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Awareness and knowledge of HIV and its effect on ocular health among the Nigerian graduate youth corps | Abstract
Advances in Pediatric Research

Advances in Pediatric Research
Open Access

ISSN: 2385-4529

+44 7480022449

Abstract

Awareness and knowledge of HIV and its effect on ocular health among the Nigerian graduate youth corps

Abdulkabir Ayansiji Ayanniyi, Kehinde Fasasi Monsudi, Taofik Kolawole Oduola, Fatai, Olasunkanmi Olatunji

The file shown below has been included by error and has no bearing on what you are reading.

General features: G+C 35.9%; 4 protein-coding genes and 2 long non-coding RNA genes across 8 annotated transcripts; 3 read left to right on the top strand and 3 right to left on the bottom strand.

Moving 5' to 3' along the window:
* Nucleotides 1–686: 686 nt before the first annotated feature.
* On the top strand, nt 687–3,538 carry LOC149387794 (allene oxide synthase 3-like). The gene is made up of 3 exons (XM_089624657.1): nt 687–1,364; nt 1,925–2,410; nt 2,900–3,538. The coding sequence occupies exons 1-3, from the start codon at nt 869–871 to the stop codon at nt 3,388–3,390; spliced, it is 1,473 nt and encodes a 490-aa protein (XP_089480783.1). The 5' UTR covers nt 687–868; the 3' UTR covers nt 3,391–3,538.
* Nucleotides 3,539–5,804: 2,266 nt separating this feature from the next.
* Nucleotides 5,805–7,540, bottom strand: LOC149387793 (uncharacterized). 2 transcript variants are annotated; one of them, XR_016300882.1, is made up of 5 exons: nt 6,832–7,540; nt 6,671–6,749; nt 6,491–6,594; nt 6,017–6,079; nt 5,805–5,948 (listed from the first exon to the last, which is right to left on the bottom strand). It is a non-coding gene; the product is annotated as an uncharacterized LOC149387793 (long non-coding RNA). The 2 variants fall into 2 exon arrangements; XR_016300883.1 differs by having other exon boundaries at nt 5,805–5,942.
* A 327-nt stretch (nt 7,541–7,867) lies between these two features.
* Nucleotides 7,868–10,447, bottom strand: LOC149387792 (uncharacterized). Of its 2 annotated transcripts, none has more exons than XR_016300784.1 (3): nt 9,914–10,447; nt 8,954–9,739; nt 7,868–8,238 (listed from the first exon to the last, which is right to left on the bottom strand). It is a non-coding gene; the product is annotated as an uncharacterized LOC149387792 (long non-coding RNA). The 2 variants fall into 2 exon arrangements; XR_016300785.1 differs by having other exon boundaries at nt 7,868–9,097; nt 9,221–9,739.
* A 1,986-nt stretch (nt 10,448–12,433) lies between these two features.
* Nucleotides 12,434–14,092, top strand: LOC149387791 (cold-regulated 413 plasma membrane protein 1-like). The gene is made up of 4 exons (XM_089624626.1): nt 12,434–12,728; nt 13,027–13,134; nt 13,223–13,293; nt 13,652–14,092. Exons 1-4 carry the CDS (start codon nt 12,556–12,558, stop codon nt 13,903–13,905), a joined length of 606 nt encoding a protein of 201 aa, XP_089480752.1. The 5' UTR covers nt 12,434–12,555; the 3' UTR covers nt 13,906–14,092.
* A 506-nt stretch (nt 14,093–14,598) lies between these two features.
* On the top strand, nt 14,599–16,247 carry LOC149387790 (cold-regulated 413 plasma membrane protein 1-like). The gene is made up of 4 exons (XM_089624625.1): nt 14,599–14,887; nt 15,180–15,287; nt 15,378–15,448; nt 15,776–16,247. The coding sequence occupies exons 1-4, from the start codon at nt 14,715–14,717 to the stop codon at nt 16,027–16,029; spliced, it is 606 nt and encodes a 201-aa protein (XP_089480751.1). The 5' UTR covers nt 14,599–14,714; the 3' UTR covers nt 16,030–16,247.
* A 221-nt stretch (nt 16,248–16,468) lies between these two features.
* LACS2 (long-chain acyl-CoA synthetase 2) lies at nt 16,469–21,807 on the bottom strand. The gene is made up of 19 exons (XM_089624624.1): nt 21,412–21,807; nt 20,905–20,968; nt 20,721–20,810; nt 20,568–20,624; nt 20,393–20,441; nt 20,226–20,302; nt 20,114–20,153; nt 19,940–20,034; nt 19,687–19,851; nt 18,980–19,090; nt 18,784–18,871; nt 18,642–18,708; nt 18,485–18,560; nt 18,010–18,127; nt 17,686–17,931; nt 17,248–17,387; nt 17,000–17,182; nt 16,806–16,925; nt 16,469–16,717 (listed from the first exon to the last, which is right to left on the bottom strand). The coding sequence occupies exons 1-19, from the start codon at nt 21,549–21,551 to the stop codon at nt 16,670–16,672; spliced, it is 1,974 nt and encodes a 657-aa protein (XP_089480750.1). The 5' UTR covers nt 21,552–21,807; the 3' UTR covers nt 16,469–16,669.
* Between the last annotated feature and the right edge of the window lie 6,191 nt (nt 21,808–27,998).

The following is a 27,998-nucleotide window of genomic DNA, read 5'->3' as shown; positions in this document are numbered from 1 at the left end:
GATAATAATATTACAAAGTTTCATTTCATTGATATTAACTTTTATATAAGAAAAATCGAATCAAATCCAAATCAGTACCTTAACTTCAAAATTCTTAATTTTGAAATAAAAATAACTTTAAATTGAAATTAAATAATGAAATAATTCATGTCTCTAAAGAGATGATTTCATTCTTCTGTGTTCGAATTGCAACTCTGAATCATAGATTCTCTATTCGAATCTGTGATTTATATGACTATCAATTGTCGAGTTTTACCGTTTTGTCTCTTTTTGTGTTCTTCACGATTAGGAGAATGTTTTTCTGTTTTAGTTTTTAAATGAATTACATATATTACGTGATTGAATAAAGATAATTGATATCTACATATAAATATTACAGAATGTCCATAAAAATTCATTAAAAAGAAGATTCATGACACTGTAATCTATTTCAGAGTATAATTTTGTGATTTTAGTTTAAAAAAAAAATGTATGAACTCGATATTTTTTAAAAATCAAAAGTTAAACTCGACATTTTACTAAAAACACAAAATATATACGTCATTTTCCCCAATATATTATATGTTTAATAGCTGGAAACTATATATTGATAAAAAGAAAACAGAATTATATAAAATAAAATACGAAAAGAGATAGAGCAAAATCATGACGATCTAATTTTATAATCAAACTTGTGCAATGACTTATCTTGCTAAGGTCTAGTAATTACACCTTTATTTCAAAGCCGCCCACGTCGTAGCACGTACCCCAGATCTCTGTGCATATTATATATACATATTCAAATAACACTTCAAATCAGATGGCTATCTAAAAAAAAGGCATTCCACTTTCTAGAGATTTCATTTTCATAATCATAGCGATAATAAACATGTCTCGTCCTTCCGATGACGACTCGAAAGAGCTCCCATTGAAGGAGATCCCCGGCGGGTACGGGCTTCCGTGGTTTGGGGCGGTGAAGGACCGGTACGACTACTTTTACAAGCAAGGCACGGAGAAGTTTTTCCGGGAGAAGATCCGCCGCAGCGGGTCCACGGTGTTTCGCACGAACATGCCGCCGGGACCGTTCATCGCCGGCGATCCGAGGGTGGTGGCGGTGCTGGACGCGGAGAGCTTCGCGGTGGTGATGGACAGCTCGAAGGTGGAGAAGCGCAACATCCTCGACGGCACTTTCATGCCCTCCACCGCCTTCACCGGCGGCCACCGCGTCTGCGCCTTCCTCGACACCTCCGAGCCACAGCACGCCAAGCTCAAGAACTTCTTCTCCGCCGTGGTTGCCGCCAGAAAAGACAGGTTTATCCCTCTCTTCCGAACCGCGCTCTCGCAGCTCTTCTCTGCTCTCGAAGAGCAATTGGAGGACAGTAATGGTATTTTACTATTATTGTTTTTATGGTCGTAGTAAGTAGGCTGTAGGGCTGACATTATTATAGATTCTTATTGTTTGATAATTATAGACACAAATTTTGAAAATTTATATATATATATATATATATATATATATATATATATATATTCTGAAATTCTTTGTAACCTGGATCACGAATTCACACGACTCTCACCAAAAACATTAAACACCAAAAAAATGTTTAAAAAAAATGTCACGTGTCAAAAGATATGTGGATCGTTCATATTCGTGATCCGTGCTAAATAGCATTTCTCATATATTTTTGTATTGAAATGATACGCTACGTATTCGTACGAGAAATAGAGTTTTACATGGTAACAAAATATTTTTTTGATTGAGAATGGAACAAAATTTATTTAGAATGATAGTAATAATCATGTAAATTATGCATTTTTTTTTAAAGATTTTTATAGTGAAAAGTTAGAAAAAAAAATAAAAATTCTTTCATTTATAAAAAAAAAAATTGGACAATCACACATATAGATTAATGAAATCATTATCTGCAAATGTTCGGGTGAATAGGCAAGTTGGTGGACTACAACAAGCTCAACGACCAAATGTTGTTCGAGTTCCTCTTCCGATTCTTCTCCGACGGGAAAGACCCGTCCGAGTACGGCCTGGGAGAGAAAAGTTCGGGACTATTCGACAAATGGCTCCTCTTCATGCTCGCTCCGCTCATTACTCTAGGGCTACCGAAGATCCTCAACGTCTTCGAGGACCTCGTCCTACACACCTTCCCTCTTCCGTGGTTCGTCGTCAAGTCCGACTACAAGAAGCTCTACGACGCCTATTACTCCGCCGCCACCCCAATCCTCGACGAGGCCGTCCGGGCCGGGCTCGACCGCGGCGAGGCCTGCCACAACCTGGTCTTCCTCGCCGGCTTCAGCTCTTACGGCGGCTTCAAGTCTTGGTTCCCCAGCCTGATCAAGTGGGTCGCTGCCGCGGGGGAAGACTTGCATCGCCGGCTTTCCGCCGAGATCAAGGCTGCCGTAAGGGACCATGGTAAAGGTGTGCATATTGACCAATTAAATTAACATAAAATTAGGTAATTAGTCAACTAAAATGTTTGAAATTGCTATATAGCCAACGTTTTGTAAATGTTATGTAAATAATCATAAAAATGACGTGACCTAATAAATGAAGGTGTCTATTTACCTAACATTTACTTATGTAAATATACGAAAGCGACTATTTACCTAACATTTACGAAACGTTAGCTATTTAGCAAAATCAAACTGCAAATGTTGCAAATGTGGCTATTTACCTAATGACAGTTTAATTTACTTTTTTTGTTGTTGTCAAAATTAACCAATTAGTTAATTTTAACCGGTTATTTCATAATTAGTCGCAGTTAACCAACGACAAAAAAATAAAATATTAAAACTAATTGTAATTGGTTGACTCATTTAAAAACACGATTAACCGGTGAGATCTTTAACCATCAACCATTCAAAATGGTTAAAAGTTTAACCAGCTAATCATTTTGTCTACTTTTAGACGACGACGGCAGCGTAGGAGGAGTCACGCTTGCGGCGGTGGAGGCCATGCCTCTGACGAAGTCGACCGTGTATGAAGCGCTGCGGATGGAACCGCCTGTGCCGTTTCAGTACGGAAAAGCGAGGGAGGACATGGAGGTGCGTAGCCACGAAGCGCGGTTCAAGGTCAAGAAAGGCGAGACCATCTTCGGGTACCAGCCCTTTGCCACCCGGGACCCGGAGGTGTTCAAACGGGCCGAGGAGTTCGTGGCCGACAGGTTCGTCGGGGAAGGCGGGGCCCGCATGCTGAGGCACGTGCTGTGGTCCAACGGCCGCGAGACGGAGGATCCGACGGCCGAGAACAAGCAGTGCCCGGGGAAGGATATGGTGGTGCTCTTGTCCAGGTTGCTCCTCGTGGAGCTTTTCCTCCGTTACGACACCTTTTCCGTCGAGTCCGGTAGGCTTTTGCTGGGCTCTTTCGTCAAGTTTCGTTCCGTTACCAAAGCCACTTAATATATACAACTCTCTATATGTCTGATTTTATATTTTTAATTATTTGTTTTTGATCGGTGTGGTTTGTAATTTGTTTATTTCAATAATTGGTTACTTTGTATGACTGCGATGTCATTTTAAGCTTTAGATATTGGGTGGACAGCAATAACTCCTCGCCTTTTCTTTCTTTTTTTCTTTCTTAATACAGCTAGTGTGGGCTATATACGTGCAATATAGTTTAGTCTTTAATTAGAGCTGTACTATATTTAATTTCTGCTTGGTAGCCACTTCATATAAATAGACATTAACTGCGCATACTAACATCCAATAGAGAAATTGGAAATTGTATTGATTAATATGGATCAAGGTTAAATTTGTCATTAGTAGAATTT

Background: This survey of Nigerian youth corps graduates assessed their knowledge of HIV/AIDS and its association with ocular health. Methods: Nigerian youth corps graduates were surveyed using a structured, self-administered questionnaire. The study included 181 participants, including 95 males, with a mean age of 26 years. Results: 94.5% of the graduates knew the full HIV and AIDS acronyms; only 10 gave either the wrong expanded form or did not know it. 60.8% knew that HIV had no cure, while 22.7% believed that it did. Mass media and health workers were the two most common sources of information about HIV/AIDS. Most members of the corps knew sexual intercourse (97.2%), contaminated blood (91.7%), contaminated sharps (89.5%), and placental transfer or breastfeeding (80.1%) could transmit HIV. About two-fifths of the corps knew HIV could affect the eyes (42%), be contracted through tears (40.9%), and cause blindness (38.7%). However, at least one-fifth believed that HIV could not be contracted through these means. Moreover, about half of the participants did not know that HIV had been isolated from tears (52.5%), intraocular fluids (54.1%), and eye tissues (52.5%) or that it could be contracted through donor eye tissue (44.8%). 26.5% knew that an eye condition could be the first symptom of the onset of HIV/AIDS. Conclusions: This study revealed a high level of awareness of HIV/AIDS among Nigerian youths. However, gaps in knowledge of HIV and the need to drive HIV prevention should be addressed through continuing HIV education.

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